• How to actually get things done in six simple steps
    1. Define the why:
      • remove broken links … because you will rank higher
      • Explain the whole process
    2. Quantify everything!
      • Task, Time & Complexity, & Priority to implement (based on impact, not ease of implementation)
      • Clients like stickers and star charts!
    3. Individual Tasks vs. Milestone Tasks
      • Individual tasks won’t hold anything up
      • Milestone tasks prevent other things being done if they aren’t completed
    4. Understand your Stakeholders
    5. Ask for forgiveness, not permission!
    6. Make good choices!
  • If things go wrong, state: why you did it? provide an alternative option? how are you going to fix it?
    • Apologise in the same personality groups – playfuls, precises, powerfuls & peacefuls

That is all wrapped up for Hannah, thoroughly impressed with her personality and her content, well worth following her on Twitter!

10:35 – 5 Things to Remember for a Smooth Migration – Jon Earnshaw (Pi-DataMetrics) (Track Two)

Jon Earnshaw (@jonearnshaw) up next talking about site migration – he’s opted for what looks to be a chambray shirt … style points for Jon! Correction, on closer inspection, it looks like a standard Oxford button down – still a good choice! He also sounds a bit like Murray Walker!


Image Credit

Website Migration Tips from Jon Earnshaw

  • Migration is potentially one of the most dangerous online marketing adventures
  • SEO is not pixie dust you can sprinkle onto a migrated site at the end
  • Jon is busting out some horror stories of migrations gone wrong now … always fun to look at!
  • The old ‘migration myth’:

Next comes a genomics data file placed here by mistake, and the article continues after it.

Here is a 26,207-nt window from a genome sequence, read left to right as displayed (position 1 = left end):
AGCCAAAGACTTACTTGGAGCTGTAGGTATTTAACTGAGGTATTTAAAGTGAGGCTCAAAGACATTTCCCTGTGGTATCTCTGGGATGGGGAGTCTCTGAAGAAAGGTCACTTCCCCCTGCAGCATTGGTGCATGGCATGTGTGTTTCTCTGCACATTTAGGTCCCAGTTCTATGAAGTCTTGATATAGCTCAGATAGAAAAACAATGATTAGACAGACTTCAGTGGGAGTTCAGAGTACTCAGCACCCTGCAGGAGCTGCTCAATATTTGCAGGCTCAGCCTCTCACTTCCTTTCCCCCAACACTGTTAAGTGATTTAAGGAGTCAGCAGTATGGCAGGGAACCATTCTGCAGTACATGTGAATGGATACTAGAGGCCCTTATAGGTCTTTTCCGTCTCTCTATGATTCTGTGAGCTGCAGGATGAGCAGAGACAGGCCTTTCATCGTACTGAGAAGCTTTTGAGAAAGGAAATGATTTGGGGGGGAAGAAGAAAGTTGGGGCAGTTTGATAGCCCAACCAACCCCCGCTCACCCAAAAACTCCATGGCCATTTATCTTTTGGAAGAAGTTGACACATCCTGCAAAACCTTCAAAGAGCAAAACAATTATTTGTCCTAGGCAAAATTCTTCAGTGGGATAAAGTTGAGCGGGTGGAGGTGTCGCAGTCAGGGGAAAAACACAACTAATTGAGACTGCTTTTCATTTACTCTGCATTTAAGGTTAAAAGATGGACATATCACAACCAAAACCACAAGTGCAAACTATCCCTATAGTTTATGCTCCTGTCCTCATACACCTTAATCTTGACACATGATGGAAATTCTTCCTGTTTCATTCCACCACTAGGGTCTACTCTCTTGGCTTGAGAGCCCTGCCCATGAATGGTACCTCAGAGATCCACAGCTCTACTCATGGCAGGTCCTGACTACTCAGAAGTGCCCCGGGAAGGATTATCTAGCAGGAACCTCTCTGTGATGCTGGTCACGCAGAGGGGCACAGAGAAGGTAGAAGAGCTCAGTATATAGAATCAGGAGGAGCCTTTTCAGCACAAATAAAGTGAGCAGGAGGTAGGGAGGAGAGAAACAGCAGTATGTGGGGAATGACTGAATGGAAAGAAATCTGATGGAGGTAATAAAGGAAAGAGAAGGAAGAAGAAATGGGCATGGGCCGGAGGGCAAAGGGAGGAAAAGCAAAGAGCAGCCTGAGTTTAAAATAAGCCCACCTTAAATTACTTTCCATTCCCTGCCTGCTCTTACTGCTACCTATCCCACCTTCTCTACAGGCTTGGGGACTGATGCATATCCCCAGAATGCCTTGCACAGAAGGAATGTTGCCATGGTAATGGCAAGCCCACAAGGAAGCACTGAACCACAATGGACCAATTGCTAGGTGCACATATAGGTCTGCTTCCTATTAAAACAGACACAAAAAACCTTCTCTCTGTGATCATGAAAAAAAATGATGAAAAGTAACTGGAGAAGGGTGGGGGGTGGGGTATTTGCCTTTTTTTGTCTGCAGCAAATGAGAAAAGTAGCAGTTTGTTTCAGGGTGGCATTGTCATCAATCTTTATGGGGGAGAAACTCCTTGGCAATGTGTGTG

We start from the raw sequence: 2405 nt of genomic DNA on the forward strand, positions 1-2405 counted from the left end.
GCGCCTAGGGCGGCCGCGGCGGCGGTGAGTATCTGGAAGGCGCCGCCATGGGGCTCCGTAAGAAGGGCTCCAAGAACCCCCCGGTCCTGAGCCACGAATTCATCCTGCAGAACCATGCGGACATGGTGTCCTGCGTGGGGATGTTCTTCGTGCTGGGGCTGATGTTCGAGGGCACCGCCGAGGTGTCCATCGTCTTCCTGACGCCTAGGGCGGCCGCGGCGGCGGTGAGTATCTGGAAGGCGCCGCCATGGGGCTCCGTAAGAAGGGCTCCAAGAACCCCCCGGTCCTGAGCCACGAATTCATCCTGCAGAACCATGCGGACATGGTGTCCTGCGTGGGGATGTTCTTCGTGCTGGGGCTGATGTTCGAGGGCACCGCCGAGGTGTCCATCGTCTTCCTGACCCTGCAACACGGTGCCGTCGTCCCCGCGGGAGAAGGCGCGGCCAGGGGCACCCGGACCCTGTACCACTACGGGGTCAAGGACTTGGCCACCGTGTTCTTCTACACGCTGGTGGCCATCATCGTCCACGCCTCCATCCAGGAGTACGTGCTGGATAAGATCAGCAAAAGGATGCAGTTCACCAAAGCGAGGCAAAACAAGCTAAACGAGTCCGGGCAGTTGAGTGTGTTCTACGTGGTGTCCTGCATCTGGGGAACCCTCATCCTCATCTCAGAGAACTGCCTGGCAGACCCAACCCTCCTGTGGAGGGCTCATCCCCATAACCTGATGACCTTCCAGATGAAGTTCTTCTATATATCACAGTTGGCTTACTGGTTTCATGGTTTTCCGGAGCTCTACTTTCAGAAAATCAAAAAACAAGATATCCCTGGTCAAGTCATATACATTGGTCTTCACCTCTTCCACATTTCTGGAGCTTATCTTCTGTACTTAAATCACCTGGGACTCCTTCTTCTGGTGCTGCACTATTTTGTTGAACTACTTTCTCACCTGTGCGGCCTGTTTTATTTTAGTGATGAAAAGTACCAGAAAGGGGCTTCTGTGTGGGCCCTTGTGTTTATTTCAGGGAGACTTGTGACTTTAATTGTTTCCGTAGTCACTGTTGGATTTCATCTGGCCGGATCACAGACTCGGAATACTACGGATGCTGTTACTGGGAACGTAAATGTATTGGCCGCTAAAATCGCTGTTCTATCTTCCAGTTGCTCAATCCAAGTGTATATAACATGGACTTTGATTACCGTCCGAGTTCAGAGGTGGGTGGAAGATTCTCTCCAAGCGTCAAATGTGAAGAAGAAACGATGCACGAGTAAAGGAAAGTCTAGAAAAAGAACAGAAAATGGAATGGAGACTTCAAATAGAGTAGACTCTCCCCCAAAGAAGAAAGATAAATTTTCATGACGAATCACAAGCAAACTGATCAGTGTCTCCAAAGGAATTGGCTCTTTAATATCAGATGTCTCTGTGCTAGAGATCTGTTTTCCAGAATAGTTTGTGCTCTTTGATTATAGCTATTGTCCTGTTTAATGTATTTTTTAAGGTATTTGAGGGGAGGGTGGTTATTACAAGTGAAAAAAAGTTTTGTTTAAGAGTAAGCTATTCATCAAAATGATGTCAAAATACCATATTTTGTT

• Screen Shot 2016-07-07 at 10.39.51
  • Site migration is a great opportunity, not a threat!
  • Here are the promised five steps:
    1. Involve SEO from the very start
    2. Sort your redirects and your mapping
      • crawl your site
      • check for old subdomains and orphan pages
      • create a detailed redirect map
      • every page matters
    3. Utilise DATA
      • Data is your damage mitigation tool
      • Benchmark current visibility early on (including conversions)
      • How are we performing
      • Look for opportunities and feedback
      • Determine current extent of conflict
      • Who’s doing better and why?
    4. Make sure there’s an owner
      • Give one person responsibility to run the migration
      • Involve them throughout the project so they grasp the site architecture and its quirks
    5. Keep the stage from getting out
      1. Remember that robots.txt only blocks crawling, NOT indexing
      2. Use IP whitelisting
      3. Require a login
      4. Noindex meta
  • Jon’s top tip for new domain name migration – get your 301s absolutely spot on!

11:15 – Content Confusion: What is the point of your content marketing? – Ian Harris (Search Laboratory) (Track Two)

Ok. Break over with – we have had some caffeine and a couple of chocolate bourbon biscuits, and we are ready to kick off part two of SearchLeeds – next up is Ian Harris (@Ian_M_Harris) from Search Laboratory talking about content marketing – stay tuned!

In case you were wondering, Ian appears to have taken a more formal approach; opting for a two-piece suit in a fetching shade of blue – he has omitted his tie though … very rakish!

  • A few technical difficulties delaying proceedings – I wonder if they have tried turning it off and on again?
  • Emergency improvisations now as the trusty extension socket has been rolled out … it’s one of those sturdy ones that workmen have! It looks muscular and compact … like corned beef!
  • Ian Harris disagrees with the Chartered Institute of Marketing’s definition of CM
  • We’re doing more content than ever, but 46% of people think it’s ineffective or distinctly average
  • Most sites used content to become an authority/content hub or the go-to site in their industry, but this is easier said than done
  • Different types of content categories:
    • Ranking – Content that ranks for certain KWs
    • Customer Engagement – Normally thought of as content marketing